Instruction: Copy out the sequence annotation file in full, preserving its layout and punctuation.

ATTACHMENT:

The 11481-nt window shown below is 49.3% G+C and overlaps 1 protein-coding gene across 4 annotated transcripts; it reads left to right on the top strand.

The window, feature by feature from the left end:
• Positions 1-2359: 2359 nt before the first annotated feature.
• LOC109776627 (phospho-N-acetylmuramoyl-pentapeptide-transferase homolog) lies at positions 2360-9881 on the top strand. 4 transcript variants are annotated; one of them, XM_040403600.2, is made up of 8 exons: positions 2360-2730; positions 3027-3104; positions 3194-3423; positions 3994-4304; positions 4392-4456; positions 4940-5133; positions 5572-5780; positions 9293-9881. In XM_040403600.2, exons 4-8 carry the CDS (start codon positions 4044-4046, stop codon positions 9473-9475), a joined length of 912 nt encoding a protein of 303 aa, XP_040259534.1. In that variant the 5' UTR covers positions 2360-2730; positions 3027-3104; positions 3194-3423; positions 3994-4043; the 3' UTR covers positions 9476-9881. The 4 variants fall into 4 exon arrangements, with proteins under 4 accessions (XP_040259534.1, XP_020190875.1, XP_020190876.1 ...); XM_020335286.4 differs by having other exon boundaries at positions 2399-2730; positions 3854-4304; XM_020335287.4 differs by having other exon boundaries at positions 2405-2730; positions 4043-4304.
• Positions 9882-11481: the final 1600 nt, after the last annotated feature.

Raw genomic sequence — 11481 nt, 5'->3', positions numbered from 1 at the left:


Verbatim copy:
The 11481-nt window shown below is 49.3% G+C and overlaps 1 protein-coding gene across 4 annotated transcripts; it reads left to right on the top strand.

The window, feature by feature from the left end:
• Positions 1-2359: 2359 nt before the first annotated feature.
• LOC109776627 (phospho-N-acetylmuramoyl-pentapeptide-transferase homolog) lies at positions 2360-9881 on the top strand. 4 transcript variants are annotated; one of them, XM_040403600.2, is made up of 8 exons: positions 2360-2730; positions 3027-3104; positions 3194-3423; positions 3994-4304; positions 4392-4456; positions 4940-5133; positions 5572-5780; positions 9293-9881. In XM_040403600.2, exons 4-8 carry the CDS (start codon positions 4044-4046, stop codon positions 9473-9475), a joined length of 912 nt encoding a protein of 303 aa, XP_040259534.1. In that variant the 5' UTR covers positions 2360-2730; positions 3027-3104; positions 3194-3423; positions 3994-4043; the 3' UTR covers positions 9476-9881. The 4 variants fall into 4 exon arrangements, with proteins under 4 accessions (XP_040259534.1, XP_020190875.1, XP_020190876.1 ...); XM_020335286.4 differs by having other exon boundaries at positions 2399-2730; positions 3854-4304; XM_020335287.4 differs by having other exon boundaries at positions 2405-2730; positions 4043-4304.
• Positions 9882-11481: the final 1600 nt, after the last annotated feature.

Raw genomic sequence — 11481 nt, 5'->3', positions numbered from 1 at the left: